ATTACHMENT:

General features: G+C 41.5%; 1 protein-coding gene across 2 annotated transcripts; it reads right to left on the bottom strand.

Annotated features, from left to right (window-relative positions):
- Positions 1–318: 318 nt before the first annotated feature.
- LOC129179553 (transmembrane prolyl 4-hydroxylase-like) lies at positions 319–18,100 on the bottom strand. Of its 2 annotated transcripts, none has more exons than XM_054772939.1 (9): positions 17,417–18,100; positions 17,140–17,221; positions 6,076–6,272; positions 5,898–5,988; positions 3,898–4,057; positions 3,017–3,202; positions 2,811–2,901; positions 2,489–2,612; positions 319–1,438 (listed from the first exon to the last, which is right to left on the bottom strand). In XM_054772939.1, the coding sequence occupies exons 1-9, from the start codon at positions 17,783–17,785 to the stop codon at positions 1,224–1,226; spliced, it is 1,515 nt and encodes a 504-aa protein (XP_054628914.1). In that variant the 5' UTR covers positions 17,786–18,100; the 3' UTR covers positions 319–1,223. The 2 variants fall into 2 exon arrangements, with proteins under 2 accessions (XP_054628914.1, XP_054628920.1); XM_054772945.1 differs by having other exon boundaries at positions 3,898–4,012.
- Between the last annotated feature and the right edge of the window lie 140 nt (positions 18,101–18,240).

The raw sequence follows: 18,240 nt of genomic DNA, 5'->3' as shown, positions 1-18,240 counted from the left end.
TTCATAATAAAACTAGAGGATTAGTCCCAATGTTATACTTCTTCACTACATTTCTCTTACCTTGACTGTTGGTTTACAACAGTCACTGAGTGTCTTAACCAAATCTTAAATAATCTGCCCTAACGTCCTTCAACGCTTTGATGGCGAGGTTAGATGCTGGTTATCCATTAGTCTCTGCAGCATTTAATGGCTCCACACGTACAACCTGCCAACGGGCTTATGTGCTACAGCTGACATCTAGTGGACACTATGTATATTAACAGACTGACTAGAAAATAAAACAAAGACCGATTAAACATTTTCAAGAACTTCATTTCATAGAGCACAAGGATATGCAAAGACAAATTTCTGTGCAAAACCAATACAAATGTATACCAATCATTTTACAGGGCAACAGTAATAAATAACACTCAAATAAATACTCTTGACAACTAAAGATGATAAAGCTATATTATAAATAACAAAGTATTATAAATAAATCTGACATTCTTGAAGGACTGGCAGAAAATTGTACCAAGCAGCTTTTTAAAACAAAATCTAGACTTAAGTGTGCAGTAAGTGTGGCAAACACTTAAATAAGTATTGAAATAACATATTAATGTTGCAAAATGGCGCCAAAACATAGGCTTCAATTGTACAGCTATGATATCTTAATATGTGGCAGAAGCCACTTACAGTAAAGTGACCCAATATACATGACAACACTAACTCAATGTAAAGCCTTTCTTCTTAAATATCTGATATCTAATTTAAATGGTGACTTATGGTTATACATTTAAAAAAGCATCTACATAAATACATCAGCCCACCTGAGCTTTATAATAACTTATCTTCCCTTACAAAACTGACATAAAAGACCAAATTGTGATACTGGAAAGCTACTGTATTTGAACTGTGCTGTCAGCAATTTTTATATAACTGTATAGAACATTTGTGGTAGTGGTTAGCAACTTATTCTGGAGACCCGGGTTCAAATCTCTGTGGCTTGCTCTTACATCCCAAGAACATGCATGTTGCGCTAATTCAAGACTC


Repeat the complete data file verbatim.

General features: G+C 41.5%; 1 protein-coding gene across 2 annotated transcripts; it reads right to left on the bottom strand.

Annotated features, from left to right (window-relative positions):
- Positions 1–318: 318 nt before the first annotated feature.
- LOC129179553 (transmembrane prolyl 4-hydroxylase-like) lies at positions 319–18,100 on the bottom strand. Of its 2 annotated transcripts, none has more exons than XM_054772939.1 (9): positions 17,417–18,100; positions 17,140–17,221; positions 6,076–6,272; positions 5,898–5,988; positions 3,898–4,057; positions 3,017–3,202; positions 2,811–2,901; positions 2,489–2,612; positions 319–1,438 (listed from the first exon to the last, which is right to left on the bottom strand). In XM_054772939.1, the coding sequence occupies exons 1-9, from the start codon at positions 17,783–17,785 to the stop codon at positions 1,224–1,226; spliced, it is 1,515 nt and encodes a 504-aa protein (XP_054628914.1). In that variant the 5' UTR covers positions 17,786–18,100; the 3' UTR covers positions 319–1,223. The 2 variants fall into 2 exon arrangements, with proteins under 2 accessions (XP_054628914.1, XP_054628920.1); XM_054772945.1 differs by having other exon boundaries at positions 3,898–4,012.
- Between the last annotated feature and the right edge of the window lie 140 nt (positions 18,101–18,240).

The raw sequence follows: 18,240 nt of genomic DNA, 5'->3' as shown, positions 1-18,240 counted from the left end.
TTCATAATAAAACTAGAGGATTAGTCCCAATGTTATACTTCTTCACTACATTTCTCTTACCTTGACTGTTGGTTTACAACAGTCACTGAGTGTCTTAACCAAATCTTAAATAATCTGCCCTAACGTCCTTCAACGCTTTGATGGCGAGGTTAGATGCTGGTTATCCATTAGTCTCTGCAGCATTTAATGGCTCCACACGTACAACCTGCCAACGGGCTTATGTGCTACAGCTGACATCTAGTGGACACTATGTATATTAACAGACTGACTAGAAAATAAAACAAAGACCGATTAAACATTTTCAAGAACTTCATTTCATAGAGCACAAGGATATGCAAAGACAAATTTCTGTGCAAAACCAATACAAATGTATACCAATCATTTTACAGGGCAACAGTAATAAATAACACTCAAATAAATACTCTTGACAACTAAAGATGATAAAGCTATATTATAAATAACAAAGTATTATAAATAAATCTGACATTCTTGAAGGACTGGCAGAAAATTGTACCAAGCAGCTTTTTAAAACAAAATCTAGACTTAAGTGTGCAGTAAGTGTGGCAAACACTTAAATAAGTATTGAAATAACATATTAATGTTGCAAAATGGCGCCAAAACATAGGCTTCAATTGTACAGCTATGATATCTTAATATGTGGCAGAAGCCACTTACAGTAAAGTGACCCAATATACATGACAACACTAACTCAATGTAAAGCCTTTCTTCTTAAATATCTGATATCTAATTTAAATGGTGACTTATGGTTATACATTTAAAAAAGCATCTACATAAATACATCAGCCCACCTGAGCTTTATAATAACTTATCTTCCCTTACAAAACTGACATAAAAGACCAAATTGTGATACTGGAAAGCTACTGTATTTGAACTGTGCTGTCAGCAATTTTTATATAACTGTATAGAACATTTGTGGTAGTGGTTAGCAACTTATTCTGGAGACCCGGGTTCAAATCTCTGTGGCTTGCTCTTACATCCCAAGAACATGCATGTTGCGCTAATTCAAGACTC